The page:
With news rumbling on that the phone tapping scandal may have been more widespread than initially thought, issues surrounding mobile security have been thrown into the headlines once again. So who’s at risk? How can you tell if you’ve been affected? What can you do to stay protected?
Before we can answer any of these questions, we need to look at exactly how this phone ‘tapping’ occurs. In the majority of the alleged cases we’ve seen reported, the term phone tapping actually refers to illegally accessing new or saved voicemails – and anyone who hasn’t changed their voicemail pin from the network default could be at risk.
Whilst the media report cases of celebrities or politicians who’ve been targeted, any individual or organisation who might receive potentially confidential information through voicemail inbox should take time to ensure they are protected.
There are a couple of tell-tale signs that might show if a phone has been affected. Firstly, if you receive a notification of new voicemail but when you dial in to listen to the message they’re all listed as ’old’ or ‘saved’ messages.
It has also been claimed that some tabloids have not only been listening to messages, but also deleting them to avoid rival publications getting hold of the same information, so disappearing voicemails can be a second potential sign that a third party may have been illegally accessing information.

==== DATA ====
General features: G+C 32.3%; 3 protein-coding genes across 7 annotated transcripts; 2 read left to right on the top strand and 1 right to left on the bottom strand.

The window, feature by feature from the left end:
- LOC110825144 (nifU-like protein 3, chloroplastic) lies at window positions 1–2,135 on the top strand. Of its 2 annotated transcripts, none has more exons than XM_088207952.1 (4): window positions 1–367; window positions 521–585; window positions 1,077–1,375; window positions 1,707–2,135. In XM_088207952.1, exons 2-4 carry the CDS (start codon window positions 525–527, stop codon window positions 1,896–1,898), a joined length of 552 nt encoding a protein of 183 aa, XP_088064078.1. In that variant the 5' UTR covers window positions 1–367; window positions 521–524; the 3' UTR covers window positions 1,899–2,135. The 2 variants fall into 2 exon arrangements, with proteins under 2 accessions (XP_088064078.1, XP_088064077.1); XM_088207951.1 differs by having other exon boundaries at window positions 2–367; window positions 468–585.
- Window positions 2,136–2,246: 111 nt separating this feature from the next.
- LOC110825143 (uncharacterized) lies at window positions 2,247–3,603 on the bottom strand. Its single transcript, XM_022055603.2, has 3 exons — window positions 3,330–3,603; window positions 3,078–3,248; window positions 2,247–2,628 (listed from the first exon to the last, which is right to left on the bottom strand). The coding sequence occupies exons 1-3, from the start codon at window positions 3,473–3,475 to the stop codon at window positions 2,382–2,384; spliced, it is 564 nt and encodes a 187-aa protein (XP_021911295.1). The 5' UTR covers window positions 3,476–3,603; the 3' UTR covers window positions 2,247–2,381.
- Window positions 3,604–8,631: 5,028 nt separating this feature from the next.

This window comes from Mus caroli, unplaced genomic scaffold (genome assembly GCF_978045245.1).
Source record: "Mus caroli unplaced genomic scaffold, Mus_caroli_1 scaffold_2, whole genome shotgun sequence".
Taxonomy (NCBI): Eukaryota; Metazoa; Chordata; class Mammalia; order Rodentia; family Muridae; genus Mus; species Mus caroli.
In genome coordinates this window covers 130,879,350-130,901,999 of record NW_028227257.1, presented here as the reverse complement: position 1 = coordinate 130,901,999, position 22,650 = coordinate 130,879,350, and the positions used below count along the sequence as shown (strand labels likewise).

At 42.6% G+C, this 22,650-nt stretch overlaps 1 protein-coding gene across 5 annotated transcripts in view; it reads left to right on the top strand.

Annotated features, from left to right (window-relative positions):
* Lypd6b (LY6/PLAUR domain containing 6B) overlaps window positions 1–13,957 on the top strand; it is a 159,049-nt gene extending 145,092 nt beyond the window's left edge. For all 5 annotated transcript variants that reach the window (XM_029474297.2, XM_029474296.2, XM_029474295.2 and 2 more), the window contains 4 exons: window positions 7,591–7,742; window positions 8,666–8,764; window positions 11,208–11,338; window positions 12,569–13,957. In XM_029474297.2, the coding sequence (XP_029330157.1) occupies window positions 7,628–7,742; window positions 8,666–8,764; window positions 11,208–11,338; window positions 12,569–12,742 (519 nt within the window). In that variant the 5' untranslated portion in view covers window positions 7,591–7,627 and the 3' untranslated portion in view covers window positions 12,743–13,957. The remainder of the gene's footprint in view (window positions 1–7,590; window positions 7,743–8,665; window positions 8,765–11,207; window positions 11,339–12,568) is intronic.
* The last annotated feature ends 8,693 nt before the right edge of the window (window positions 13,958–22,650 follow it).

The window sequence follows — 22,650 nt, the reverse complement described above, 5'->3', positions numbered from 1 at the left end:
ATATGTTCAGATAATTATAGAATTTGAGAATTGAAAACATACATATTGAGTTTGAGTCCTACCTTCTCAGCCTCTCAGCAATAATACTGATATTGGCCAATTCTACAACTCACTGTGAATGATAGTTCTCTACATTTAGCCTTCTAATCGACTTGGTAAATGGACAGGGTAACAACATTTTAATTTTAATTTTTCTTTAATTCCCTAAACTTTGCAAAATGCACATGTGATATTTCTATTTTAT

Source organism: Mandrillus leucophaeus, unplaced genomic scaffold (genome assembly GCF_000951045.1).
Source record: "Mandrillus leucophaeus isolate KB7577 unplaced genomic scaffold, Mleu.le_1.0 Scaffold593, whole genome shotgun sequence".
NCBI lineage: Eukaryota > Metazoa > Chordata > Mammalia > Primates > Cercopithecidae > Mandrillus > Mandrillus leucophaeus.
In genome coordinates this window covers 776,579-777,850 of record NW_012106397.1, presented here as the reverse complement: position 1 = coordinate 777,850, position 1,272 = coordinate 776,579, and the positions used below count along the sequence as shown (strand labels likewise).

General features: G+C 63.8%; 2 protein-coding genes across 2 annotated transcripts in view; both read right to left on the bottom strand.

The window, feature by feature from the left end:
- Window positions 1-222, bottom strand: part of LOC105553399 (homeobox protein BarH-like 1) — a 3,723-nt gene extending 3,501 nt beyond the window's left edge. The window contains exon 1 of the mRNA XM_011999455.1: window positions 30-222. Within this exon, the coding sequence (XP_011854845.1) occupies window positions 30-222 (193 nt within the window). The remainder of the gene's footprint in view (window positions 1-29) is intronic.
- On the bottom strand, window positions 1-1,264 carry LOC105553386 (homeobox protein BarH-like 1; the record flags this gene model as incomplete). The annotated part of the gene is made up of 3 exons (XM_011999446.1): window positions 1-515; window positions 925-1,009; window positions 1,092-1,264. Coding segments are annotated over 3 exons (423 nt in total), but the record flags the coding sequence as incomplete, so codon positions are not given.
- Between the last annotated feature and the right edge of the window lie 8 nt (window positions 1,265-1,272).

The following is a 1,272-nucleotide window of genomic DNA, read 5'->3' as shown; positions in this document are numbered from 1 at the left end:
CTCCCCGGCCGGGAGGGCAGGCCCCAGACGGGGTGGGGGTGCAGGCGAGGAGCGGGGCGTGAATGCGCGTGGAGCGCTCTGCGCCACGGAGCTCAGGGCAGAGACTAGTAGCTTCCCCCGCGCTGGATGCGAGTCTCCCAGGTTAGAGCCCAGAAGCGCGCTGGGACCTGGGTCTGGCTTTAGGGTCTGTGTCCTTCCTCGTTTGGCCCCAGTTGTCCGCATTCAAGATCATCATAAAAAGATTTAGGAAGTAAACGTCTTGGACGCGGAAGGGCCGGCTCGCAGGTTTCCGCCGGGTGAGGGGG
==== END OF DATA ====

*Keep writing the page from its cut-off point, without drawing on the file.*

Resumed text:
In order to protect a voicemail inbox from being vulnerable to this kind of illegal remote access, it is vital to change the access pin from the network default. These defaults can be found with a simple Google search and that’s all that’s needed to tap into any voicemail.
Applications such as HulloMail and O2 Visual Voicemail can also add an extra level of protection by encrypting the bank of messages, removing them from the network and placing them directly on the mobile device itself.
It’s also important to note that mobile use across voice, SMS, email and data is continuing to increase and as such we are likely to see incidences of these kinds of threats continue to rise and also extend into new areas.
For example, with illegal, downloadable SMS-hacking software available online, it’s likely we’re going to see increasing attempts to remotely access text messages – something that the mobile network operators are already working to prevent.
Across these different aspects of mobile communication, we’re seeing the operator community extend solid multi-bearer protection across their networks to ensure users are protected as new threats continue to emerge.